A historic botanical garden on the western shore of Lake Maggiore, Villa Taranto features a glasshouse, herbarium, and fountains. It houses more than 3,000 plant species collected from around the world including Victoria cruziana (Santa Cruz Water-platter) and Dicksonia antarctica (Tasmanian Tree Fern), which are also part of Longwood’s collection. We are excited to interact with familiar Longwood specimens in a new way—both climatically and aesthetically.
Next, we’ll visit Isola Bella, an Italianate Baroque style garden established in the 1630s on Lake Maggiore, preserving rare specimens growing in a uniquely mild island microclimate on the Borromean Gulf. From there, Isola Madre, an 18th century romantic-style garden featuring rare and exotic plants. This garden creates a unique interplay of native Mediterranean plants and acclimated exotic species, similar to that which will be implemented in Longwood Reimagined.
Then, we’ll visit Villa Carlotta. Horticulturists sustain historic citrus tunnels, azalea collections, camellias, and more in this formal Italianate garden. Their old and new olive trees evoke the history of past Roman farming on Lake Como and how it is being preserved today.
At Villa del Balbianello, a historic villa located on the west coast of Lake Como, we’ll explore this garden’s elaborate terracing and beautiful waterfront views. The numerous training techniques utilized at this garden create an opportunity to explore new perspectives on age-old practices to share with Longwood’s horticulture staff. At Orto botanico di Padova—the oldest academic botanical garden in the world, established in 1545—we’ll focus on its medicinal, orchid, aquatic, and alpine collections that it continues to maintain and modify.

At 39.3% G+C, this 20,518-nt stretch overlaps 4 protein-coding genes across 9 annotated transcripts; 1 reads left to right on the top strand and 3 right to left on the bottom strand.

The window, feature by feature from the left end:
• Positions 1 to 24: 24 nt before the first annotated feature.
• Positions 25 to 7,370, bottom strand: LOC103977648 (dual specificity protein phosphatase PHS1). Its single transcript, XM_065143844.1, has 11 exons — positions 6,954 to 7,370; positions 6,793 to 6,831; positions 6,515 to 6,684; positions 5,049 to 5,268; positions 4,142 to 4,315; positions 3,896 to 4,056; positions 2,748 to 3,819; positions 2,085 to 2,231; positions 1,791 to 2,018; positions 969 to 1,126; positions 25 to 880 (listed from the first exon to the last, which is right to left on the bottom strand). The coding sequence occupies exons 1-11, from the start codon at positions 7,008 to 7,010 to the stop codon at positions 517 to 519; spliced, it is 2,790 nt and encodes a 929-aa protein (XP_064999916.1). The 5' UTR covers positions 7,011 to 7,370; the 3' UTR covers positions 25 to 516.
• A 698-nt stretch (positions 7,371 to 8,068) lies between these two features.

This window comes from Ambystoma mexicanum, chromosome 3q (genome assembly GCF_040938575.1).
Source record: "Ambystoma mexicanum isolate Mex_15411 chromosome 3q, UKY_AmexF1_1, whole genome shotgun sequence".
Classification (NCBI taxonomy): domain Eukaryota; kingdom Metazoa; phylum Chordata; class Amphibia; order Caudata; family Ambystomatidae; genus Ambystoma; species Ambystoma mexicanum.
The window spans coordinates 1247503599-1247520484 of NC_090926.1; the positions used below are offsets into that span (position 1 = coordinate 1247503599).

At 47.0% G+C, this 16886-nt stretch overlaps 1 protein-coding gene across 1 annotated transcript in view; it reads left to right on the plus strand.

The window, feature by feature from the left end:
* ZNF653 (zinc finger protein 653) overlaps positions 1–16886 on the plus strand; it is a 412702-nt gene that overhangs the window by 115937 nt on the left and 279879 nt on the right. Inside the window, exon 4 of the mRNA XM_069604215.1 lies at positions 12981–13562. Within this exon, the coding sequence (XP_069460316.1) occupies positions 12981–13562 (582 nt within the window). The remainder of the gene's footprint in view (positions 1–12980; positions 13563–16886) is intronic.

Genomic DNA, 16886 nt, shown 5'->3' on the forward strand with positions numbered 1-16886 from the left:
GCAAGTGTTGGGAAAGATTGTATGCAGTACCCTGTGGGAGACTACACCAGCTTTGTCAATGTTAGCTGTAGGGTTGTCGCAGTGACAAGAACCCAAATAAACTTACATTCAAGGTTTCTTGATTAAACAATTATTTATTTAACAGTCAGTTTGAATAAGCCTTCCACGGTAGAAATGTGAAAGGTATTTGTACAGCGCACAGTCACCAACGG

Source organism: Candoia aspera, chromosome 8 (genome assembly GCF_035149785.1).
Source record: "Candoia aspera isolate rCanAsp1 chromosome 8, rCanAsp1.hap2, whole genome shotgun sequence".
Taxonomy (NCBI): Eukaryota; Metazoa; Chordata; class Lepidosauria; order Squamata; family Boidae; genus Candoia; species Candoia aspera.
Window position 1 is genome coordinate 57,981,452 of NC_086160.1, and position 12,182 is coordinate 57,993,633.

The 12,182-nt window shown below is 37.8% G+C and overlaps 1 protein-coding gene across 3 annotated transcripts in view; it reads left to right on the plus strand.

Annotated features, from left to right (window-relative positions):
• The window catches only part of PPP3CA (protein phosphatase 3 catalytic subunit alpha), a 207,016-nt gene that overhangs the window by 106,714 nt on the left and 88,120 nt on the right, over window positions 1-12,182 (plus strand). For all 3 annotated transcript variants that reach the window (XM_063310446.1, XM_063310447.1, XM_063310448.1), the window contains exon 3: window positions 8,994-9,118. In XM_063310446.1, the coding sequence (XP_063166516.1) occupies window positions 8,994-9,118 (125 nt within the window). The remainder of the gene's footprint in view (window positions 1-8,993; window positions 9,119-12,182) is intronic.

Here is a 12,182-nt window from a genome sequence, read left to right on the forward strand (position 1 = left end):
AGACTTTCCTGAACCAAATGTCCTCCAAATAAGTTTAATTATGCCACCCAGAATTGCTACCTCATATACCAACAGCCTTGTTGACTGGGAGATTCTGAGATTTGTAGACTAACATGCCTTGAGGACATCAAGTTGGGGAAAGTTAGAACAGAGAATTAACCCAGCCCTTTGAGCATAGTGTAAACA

While visiting private gardens in Venice, we hope to explore the impacts of climate change in Italy, how gardens are being affected, and what horticulturalists are doing in response to these changes. A private tour of Villa Torrigiani will give us the unique opportunity to discuss the vision and maintenance of its romantic-style garden featuring long alleys of cypress and many unique species of trees. At Vannucci Piante, home to a family business established in 1930s in which Moreno Vannucci revolutionized the nursery production industry in Europe, we’ll experience the Mediterranean plant palette in a nursery setting, which will give insight into potential material that can be utilized in Longwood displays.
Next, Villa Gamberaia. Pierre S. and Alice du Pont visited this garden in 1913, inspiring them to create the Italian Water Garden here at Longwood. The 17th-century villa overlooks mature olive groves and exemplifies the architectural and garden style of the time.